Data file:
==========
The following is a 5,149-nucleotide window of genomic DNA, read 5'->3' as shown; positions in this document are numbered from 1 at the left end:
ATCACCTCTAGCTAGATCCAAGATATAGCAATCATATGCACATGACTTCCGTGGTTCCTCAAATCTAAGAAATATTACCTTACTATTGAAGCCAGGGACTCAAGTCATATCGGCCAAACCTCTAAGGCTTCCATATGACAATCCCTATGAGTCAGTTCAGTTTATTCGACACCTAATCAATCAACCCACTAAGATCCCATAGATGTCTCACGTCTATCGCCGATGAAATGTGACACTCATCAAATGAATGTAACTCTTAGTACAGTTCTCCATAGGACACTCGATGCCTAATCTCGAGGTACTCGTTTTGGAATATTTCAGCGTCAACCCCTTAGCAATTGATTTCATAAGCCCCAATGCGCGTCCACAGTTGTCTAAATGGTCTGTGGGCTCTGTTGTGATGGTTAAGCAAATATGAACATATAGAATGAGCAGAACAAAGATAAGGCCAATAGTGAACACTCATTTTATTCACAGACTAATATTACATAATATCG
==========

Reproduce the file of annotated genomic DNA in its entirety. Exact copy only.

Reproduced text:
The following is a 5,149-nucleotide window of genomic DNA, read 5'->3' as shown; positions in this document are numbered from 1 at the left end:
ATCACCTCTAGCTAGATCCAAGATATAGCAATCATATGCACATGACTTCCGTGGTTCCTCAAATCTAAGAAATATTACCTTACTATTGAAGCCAGGGACTCAAGTCATATCGGCCAAACCTCTAAGGCTTCCATATGACAATCCCTATGAGTCAGTTCAGTTTATTCGACACCTAATCAATCAACCCACTAAGATCCCATAGATGTCTCACGTCTATCGCCGATGAAATGTGACACTCATCAAATGAATGTAACTCTTAGTACAGTTCTCCATAGGACACTCGATGCCTAATCTCGAGGTACTCGTTTTGGAATATTTCAGCGTCAACCCCTTAGCAATTGATTTCATAAGCCCCAATGCGCGTCCACAGTTGTCTAAATGGTCTGTGGGCTCTGTTGTGATGGTTAAGCAAATATGAACATATAGAATGAGCAGAACAAAGATAAGGCCAATAGTGAACACTCATTTTATTCACAGACTAATATTACATAATATCG